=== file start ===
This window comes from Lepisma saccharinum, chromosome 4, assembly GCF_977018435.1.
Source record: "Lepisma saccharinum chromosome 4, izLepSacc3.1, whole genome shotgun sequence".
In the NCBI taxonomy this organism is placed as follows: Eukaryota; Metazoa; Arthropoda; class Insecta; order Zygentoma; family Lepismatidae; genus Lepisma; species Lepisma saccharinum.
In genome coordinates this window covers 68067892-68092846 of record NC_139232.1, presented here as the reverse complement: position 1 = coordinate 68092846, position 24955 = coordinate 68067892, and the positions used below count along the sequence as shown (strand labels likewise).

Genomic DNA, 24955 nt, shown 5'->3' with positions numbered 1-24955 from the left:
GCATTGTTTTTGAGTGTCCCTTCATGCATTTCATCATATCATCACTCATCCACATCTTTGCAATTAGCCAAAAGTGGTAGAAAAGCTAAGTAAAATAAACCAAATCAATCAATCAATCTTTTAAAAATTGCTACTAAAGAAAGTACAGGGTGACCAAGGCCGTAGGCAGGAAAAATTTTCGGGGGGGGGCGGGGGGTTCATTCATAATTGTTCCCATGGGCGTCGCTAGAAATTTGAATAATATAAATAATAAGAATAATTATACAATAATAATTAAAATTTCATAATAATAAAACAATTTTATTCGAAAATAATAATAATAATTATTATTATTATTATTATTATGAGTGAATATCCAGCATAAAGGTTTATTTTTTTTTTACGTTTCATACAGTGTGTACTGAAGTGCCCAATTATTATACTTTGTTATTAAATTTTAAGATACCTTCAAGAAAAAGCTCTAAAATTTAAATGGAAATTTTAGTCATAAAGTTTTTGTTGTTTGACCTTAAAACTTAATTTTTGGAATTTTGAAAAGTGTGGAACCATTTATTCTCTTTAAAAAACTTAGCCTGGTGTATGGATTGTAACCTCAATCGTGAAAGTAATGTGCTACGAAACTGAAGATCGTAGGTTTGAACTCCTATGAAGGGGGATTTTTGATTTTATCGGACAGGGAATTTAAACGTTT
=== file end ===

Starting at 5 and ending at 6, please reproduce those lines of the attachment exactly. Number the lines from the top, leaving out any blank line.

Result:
Genomic DNA, 24955 nt, shown 5'->3' with positions numbered 1-24955 from the left:
GCATTGTTTTTGAGTGTCCCTTCATGCATTTCATCATATCATCACTCATCCACATCTTTGCAATTAGCCAAAAGTGGTAGAAAAGCTAAGTAAAATAAACCAAATCAATCAATCAATCTTTTAAAAATTGCTACTAAAGAAAGTACAGGGTGACCAAGGCCGTAGGCAGGAAAAATTTTCGGGGGGGGGCGGGGGGTTCATTCATAATTGTTCCCATGGGCGTCGCTAGAAATTTGAATAATATAAATAATAAGAATAATTATACAATAATAATTAAAATTTCATAATAATAAAACAATTTTATTCGAAAATAATAATAATAATTATTATTATTATTATTATTATGAGTGAATATCCAGCATAAAGGTTTATTTTTTTTTTACGTTTCATACAGTGTGTACTGAAGTGCCCAATTATTATACTTTGTTATTAAATTTTAAGATACCTTCAAGAAAAAGCTCTAAAATTTAAATGGAAATTTTAGTCATAAAGTTTTTGTTGTTTGACCTTAAAACTTAATTTTTGGAATTTTGAAAAGTGTGGAACCATTTATTCTCTTTAAAAAACTTAGCCTGGTGTATGGATTGTAACCTCAATCGTGAAAGTAATGTGCTACGAAACTGAAGATCGTAGGTTTGAACTCCTATGAAGGGGGATTTTTGATTTTATCGGACAGGGAATTTAAACGTTT